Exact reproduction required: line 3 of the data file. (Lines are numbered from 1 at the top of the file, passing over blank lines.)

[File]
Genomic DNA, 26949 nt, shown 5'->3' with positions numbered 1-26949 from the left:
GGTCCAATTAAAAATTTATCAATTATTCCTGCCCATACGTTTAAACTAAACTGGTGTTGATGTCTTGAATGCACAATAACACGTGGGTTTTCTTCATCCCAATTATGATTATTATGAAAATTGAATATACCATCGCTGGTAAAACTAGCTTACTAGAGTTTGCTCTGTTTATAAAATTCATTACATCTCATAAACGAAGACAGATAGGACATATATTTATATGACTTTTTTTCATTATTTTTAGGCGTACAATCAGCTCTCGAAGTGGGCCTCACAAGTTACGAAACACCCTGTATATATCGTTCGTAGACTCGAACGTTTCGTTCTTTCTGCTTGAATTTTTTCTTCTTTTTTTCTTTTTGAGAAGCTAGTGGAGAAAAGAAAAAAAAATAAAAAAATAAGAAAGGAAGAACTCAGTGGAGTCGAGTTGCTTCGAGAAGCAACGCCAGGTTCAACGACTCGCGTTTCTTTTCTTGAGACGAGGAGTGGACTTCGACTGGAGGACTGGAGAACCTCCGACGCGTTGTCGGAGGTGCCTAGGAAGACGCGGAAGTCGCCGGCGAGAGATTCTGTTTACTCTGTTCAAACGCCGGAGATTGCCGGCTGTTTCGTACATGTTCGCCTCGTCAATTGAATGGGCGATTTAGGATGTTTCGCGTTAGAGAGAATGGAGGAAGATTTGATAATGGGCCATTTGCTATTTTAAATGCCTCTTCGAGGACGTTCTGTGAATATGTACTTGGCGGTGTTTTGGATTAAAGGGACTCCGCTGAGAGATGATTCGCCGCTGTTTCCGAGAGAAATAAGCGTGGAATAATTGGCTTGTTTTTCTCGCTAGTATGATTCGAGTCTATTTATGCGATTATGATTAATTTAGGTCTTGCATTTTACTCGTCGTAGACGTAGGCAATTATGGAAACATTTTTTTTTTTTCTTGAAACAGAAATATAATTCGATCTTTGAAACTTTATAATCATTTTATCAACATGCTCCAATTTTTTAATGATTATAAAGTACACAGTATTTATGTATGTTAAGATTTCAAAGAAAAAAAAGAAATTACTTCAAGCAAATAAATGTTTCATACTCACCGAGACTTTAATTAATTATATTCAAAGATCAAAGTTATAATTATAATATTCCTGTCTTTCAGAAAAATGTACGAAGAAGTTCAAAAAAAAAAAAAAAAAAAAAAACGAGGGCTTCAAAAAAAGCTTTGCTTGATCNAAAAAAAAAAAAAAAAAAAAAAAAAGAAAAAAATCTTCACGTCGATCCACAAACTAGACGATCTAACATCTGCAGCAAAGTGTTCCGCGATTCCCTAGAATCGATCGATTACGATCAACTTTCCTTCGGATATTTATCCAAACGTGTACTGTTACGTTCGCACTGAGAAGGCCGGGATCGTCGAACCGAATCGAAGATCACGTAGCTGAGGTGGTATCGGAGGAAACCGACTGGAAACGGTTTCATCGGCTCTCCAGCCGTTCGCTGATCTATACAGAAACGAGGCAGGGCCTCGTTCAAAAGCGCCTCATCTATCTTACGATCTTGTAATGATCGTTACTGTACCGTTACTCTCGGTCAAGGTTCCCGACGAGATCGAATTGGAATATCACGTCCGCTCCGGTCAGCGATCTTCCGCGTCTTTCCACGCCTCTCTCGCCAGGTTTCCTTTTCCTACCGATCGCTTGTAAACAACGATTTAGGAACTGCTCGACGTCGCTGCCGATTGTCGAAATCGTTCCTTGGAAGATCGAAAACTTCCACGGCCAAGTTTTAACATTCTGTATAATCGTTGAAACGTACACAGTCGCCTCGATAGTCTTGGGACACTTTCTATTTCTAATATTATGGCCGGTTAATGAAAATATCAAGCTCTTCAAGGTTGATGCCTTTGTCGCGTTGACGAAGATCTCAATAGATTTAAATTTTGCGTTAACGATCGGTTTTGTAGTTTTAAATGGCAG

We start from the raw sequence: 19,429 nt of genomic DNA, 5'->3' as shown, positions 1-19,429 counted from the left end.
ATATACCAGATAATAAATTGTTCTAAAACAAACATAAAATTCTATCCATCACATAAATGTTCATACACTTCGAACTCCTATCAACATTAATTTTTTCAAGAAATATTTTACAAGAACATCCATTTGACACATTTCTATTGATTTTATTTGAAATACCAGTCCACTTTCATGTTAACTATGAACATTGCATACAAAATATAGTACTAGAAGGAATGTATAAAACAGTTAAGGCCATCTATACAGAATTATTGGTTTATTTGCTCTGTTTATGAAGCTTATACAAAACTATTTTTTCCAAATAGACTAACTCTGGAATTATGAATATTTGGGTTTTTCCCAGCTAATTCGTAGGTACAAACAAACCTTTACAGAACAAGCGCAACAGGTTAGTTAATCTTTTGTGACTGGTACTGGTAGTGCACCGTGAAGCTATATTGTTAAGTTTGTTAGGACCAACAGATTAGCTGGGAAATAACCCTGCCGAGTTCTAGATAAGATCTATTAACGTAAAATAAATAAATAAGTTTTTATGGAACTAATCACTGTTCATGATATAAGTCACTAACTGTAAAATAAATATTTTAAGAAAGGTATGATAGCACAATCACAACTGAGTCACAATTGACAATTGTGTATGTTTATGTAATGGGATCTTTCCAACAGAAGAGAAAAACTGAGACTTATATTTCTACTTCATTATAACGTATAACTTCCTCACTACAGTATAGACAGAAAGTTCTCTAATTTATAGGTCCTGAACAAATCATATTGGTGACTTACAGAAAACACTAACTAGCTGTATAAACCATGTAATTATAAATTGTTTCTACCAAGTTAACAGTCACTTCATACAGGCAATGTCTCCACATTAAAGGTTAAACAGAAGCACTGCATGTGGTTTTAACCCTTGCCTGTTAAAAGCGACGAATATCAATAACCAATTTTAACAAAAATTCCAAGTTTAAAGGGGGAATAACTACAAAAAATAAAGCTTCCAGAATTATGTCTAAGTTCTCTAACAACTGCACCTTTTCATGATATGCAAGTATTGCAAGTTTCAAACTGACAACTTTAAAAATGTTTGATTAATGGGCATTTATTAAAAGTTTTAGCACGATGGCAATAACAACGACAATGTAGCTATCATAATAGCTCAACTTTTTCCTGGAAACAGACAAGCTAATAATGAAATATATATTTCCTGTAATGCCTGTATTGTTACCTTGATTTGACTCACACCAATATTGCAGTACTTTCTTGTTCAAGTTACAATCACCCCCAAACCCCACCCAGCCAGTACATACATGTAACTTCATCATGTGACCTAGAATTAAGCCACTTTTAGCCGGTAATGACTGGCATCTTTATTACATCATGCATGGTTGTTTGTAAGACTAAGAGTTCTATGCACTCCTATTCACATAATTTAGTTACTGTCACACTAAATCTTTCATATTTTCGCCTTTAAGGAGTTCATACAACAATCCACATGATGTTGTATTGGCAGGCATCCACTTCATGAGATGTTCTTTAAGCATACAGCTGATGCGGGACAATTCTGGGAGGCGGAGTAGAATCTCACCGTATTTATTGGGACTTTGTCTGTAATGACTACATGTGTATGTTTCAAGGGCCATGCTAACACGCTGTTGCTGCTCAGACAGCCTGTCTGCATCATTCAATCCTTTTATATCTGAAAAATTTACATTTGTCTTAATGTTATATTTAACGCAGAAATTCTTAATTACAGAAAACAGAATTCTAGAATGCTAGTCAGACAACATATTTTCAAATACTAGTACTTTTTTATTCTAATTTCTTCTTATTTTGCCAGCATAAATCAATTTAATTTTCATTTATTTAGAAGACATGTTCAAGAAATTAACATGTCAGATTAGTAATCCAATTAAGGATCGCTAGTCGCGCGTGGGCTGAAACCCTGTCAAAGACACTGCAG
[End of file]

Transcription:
We start from the raw sequence: 19,429 nt of genomic DNA, 5'->3' as shown, positions 1-19,429 counted from the left end.